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Zoom Zoom Magazine Issue 29

ZOOM-ZOOM \41 park on a turntable, get out and watch in awe as the car is whisked away by robots to some unseen spot. Another good reason for leaving the car behind is that Sapporo is home to Japan’s first brewery, founded in 1876. Sapporo’s namesake lager goes down very well with a steaming hot bowl of ramen. The morning brings clear skies and, although the outside temperature gauge reads -10°C, I decide to enjoy the sun while it lasts and drop the roof of the RF. After warming the engine (and the seats) I press the switch and just 13 seconds later the roof has been stowed away thanks to a mechanical ballet that draws approval and some disbelief from the locals. With hat and gloves on, heater blowing, and a posterior that is gently toasting, I leave Sapporo behind. The built-in wind deflector means there’s little buffeting, and it’s only when I have reached the Nakayama Pass, an hour to the south, and the snow has begun to fall in earnest that I raise the roof again. Slowing right down to a near-walking pace, the precision performance takes place in reverse as the roof goes up and I’m soon peeling off layers of clothing as it’s so snug inside. Like many of the twisting, turning country roads in Hokkaido, the Nakayama Pass has a low speed limit, but as I climb deeper into cloud and thick snowflakes swirl and dance across the windscreen, I’m hardly even approaching double-digit speeds. I can barely see beyond the bonnet and am grateful for the bright red overhead arrows installed to mark the edges of the road. It’s decidedly odd to look up rather than down to work out where the road goes, but it works. On a clear day, with views of the Mount Yotei volcano (thankfully, inactive), I’m sure that this would be a beautiful, thrilling drive, but right now I’m just glad to stay on the road. The ski area of Niseko is accessible from four resort villages, Hanazono, Niseko, Annupuri and Grand Hirafu. There’s a lift system that links all four and the slopes of Mount Niseko offer a depth and quality of snow that is world class. The area is booming, with the number of fine restaurants, hotels and luxury homes growing year by year. Think of it as Japan’s Aspen, with a mix of hardcore snow junkies and discerning tourists seeking the finer things in life from onsen (hot springs) to Opposite page: the all-new Mazda MX-5 RF attracts attention (bottom left); Canadian Andrew Spragg (centre and bottom right) guides intrepid splitboarders off-piste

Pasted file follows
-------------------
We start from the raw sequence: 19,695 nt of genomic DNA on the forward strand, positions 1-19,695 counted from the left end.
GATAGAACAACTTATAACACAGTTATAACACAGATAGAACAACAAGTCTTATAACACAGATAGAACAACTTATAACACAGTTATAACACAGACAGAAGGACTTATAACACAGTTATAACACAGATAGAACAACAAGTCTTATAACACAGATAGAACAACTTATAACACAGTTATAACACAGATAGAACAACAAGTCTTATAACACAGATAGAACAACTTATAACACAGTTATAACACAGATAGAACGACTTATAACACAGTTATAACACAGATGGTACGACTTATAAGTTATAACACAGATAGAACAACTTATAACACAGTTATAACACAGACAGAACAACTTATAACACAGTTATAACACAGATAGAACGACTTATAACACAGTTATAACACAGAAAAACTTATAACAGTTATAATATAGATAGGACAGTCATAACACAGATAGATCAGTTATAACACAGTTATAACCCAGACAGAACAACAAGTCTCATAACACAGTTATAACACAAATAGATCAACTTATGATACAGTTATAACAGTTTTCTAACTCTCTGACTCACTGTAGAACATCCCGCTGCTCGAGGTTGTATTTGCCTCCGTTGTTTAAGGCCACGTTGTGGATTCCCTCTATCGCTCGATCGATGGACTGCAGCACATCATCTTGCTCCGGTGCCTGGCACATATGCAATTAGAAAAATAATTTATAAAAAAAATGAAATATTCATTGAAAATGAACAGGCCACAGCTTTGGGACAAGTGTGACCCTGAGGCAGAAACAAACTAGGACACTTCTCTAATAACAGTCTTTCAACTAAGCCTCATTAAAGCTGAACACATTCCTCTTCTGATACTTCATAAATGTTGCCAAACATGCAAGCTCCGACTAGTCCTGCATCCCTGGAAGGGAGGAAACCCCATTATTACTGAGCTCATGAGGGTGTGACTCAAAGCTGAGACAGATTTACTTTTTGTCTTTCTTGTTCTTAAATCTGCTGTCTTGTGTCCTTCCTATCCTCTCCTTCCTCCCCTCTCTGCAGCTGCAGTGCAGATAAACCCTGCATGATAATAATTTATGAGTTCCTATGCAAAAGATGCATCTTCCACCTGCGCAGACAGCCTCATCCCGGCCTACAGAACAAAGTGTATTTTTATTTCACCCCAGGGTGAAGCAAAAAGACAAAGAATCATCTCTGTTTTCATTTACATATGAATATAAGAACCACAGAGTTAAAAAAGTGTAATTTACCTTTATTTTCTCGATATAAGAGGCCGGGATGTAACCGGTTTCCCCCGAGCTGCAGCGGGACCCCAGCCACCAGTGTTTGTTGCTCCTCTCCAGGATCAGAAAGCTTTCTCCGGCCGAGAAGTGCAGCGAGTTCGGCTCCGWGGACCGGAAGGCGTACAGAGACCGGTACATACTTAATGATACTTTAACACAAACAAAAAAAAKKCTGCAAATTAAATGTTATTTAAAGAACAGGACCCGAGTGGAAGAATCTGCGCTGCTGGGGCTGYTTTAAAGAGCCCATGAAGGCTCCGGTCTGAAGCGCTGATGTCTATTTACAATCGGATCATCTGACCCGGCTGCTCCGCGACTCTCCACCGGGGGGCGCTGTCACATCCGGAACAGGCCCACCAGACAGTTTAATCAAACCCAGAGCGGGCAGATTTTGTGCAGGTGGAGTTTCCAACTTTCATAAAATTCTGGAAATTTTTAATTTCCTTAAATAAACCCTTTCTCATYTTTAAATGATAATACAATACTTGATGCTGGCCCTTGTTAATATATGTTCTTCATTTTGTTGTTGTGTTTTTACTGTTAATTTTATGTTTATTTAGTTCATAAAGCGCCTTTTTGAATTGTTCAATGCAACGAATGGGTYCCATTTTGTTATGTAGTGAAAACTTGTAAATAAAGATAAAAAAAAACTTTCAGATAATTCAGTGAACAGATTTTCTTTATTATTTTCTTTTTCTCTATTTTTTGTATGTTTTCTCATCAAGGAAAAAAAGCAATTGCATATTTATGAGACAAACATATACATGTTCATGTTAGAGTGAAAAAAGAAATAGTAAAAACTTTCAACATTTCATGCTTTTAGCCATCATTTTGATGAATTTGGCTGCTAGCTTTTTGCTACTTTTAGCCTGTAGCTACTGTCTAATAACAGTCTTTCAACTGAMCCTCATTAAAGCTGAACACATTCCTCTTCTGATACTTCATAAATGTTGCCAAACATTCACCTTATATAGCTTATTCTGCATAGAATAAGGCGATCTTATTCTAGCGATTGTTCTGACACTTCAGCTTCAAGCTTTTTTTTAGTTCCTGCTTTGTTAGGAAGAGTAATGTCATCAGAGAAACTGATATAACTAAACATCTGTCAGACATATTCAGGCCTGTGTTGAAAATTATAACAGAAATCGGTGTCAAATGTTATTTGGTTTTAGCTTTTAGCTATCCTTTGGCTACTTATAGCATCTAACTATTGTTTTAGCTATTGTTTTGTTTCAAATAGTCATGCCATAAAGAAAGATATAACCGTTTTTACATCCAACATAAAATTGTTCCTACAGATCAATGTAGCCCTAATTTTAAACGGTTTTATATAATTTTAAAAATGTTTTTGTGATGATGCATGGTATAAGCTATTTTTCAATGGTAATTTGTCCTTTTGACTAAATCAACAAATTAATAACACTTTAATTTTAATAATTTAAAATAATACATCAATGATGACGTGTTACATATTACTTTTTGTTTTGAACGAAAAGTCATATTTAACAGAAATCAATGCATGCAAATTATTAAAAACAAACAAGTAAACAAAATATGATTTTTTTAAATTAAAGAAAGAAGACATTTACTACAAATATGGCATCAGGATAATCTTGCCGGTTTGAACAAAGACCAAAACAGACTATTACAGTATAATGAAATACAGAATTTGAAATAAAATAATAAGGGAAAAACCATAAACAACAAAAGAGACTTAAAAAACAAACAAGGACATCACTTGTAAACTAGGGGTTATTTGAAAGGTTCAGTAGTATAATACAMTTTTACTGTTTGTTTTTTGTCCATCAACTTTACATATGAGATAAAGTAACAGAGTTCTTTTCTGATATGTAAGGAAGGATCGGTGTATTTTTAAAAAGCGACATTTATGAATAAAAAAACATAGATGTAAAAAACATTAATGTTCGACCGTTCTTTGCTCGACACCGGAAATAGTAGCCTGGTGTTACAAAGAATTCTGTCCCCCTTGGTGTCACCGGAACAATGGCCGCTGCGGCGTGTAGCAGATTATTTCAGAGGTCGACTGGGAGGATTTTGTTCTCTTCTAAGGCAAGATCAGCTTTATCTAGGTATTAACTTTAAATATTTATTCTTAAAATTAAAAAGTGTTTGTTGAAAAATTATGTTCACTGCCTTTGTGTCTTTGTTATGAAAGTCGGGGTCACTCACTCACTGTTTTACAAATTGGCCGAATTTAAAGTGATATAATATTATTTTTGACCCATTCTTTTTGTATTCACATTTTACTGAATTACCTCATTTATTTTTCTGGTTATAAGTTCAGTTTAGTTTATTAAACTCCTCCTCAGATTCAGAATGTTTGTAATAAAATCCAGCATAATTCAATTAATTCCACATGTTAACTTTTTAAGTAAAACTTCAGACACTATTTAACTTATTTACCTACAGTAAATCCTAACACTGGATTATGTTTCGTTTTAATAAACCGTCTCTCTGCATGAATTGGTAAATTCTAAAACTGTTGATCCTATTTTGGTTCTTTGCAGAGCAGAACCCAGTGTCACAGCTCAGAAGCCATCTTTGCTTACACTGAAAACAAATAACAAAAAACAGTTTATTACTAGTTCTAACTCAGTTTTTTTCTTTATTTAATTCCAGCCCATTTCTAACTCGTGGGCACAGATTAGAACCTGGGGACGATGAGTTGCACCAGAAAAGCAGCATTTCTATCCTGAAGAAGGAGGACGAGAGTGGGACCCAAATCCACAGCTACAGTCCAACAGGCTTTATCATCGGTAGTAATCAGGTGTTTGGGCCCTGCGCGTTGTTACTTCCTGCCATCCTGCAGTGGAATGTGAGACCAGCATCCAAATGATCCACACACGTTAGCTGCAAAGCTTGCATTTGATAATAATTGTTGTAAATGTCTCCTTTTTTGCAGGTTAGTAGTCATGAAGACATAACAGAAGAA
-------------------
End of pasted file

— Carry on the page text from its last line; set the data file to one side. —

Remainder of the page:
Zoom Zoom Magazine Issue 29
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